Jan. 24th, 2017

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Roger Cohen on Trump's presidency.

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I have tried to tread carefully with analogies between the Fascist ideologies of 1930s Europe and Trump. American democracy is resilient. But the first days of the Trump presidency — whose roots of course lie in far more than the American military debacles since 9/11 — pushed me over the top. The president is playing with fire.

To say, as he did, that the elected representatives of American democracy are worthless and that the people are everything is to lay the foundations of totalitarianism. It is to say that democratic institutions are irrelevant and all that counts is the great leader and the masses he arouses. To speak of “American carnage” is to deploy the dangerous lexicon of blood, soil and nation. To boast of “a historic movement, the likes of the which the world has never seen before” is to demonstrate consuming megalomania. To declaim “America first” and again, “America first,” is to recall the darkest clarion calls of nationalist dictators. To exalt protectionism is to risk a return to a world of barriers and confrontation. To utter falsehood after falsehood, directly or through a spokesman, is to foster the disorientation that makes crowds susceptible to the delusions of strongmen.

Trump’s outrageous claims have a purpose: to destroy rational thought. When Primo Levi arrived at Auschwitz he reached, in his thirst, for an icicle outside his window but a guard snatched it away. “Warum?” Levi asked (why?). To which the guard responded, “Hier ist kein warum” (here there is no why).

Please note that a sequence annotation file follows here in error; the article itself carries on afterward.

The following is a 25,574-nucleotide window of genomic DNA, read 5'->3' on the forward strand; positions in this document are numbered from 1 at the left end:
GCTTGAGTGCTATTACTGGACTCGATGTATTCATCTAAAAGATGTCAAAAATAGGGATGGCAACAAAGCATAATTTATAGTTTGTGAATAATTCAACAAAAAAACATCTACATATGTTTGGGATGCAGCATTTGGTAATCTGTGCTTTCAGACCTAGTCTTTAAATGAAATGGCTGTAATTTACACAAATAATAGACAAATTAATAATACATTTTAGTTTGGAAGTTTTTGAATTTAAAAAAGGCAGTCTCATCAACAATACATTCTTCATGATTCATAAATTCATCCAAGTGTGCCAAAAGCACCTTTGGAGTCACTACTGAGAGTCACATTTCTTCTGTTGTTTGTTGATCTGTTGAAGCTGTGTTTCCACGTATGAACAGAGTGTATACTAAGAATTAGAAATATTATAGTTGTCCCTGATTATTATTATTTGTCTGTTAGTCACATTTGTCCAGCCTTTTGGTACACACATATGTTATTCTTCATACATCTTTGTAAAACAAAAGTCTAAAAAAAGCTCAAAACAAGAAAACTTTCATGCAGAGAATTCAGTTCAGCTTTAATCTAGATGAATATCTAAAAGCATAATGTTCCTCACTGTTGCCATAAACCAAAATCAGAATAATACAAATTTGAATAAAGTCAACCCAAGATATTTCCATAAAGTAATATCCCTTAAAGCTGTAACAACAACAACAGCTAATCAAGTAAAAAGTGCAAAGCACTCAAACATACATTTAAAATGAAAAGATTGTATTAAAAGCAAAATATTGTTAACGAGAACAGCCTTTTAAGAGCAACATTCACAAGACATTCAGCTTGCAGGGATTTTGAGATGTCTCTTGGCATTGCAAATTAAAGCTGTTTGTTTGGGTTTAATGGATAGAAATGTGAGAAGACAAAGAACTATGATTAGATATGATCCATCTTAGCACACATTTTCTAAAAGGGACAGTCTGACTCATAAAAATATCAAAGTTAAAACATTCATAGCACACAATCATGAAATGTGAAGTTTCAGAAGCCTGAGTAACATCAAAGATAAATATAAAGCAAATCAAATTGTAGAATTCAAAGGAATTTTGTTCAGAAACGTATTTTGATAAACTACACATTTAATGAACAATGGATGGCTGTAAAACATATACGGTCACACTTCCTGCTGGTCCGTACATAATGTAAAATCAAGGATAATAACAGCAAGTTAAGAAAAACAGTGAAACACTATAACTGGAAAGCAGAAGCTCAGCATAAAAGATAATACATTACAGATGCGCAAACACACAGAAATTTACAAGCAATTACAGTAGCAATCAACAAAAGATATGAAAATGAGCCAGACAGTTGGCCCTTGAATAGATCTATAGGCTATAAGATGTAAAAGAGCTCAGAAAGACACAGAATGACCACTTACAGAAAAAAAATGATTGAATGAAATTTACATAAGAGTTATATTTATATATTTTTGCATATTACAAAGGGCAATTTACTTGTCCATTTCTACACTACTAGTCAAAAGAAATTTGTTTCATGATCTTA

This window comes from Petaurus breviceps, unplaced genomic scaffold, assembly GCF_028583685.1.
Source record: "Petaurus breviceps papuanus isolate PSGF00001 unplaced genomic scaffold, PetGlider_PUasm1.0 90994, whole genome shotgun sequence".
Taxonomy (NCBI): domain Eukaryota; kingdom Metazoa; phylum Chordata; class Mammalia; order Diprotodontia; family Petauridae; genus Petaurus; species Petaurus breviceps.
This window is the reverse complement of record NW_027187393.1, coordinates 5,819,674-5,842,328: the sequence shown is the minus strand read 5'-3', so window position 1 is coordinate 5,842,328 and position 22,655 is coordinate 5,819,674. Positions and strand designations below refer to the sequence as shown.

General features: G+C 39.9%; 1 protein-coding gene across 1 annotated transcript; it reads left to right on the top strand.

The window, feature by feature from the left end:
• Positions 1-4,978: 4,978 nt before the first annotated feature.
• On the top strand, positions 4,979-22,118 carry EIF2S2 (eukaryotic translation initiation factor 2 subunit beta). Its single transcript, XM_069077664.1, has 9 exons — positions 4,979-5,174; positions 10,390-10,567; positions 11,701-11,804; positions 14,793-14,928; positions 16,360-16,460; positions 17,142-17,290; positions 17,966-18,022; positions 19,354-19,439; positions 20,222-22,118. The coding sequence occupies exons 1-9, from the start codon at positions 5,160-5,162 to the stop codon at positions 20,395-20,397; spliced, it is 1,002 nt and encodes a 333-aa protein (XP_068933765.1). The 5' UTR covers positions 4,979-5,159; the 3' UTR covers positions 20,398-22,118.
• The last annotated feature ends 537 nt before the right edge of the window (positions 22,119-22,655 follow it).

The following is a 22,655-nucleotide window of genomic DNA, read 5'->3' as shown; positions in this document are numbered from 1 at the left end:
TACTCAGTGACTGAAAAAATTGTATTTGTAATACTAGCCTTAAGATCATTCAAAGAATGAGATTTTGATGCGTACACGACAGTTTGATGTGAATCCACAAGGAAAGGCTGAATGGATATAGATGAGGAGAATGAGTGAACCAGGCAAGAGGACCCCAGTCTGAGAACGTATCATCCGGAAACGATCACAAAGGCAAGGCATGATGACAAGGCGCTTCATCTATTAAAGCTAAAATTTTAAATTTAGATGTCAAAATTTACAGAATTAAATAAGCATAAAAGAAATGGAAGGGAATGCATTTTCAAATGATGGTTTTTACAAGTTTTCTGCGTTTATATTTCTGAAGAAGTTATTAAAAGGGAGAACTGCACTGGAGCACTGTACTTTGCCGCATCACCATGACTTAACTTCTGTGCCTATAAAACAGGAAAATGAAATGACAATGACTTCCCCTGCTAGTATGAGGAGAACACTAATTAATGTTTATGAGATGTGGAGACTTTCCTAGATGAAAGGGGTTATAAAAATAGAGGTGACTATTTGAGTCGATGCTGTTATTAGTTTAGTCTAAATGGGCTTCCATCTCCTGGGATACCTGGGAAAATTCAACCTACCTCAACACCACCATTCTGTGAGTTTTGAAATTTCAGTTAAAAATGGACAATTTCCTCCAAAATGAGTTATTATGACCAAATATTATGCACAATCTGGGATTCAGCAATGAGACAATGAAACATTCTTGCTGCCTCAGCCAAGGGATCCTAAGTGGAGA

As the great historian Fritz Stern observed, “This denial of ‘why’ was the authentic expression of all totalitarianism, revealing its deepest meaning, a negation of Western civilization.”

Americans are going to have to fight for their civilization and the right to ask why against the banal belligerence of Trump.

-- Roger Cohen at The New York Times

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Tuesday

Jan. 24th, 2017 01:57 pm
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David Brooks: "I loathed Trump’s inaugural: It offered a zero-sum, ethnically pure, backward-looking brutalistic nationalism. But it was a coherent vision, and he is rallying a true and fervent love of our home." ... ... The Trump administration has imposed a gag order on people working in the Environmental Protection Agency, as they begin to dismantle its programs. [Huff Post] It's happening. It's no longer just exaggerated joking. Our worst dreams are just starting to come true. It's reality now. ... ... Sugar: "About to descend into a week-long hug of all women's curling, all the time. I may decide to stay there forever. A curling utopia in my mind." That would be more like my idea of hell, or at least purgatory. Unless the women were sexy hot and wore super-little short-shorts and bras were disallowed under mesh cut-off jerseys. Is there even such a thing as men curling? Pi says, "You see, Sugar would defriend you all over again for that." I know. I was never a great feminist. ... ... Orwell's "1984" is number one at Amazon. So, Trump is good for at least one thing. ... ... Orwell: "A thing is funny when - in some way that is not actually offensive or frightening - it upsets the established order. Every joke is a tiny revolution." [Essays, p. 781]

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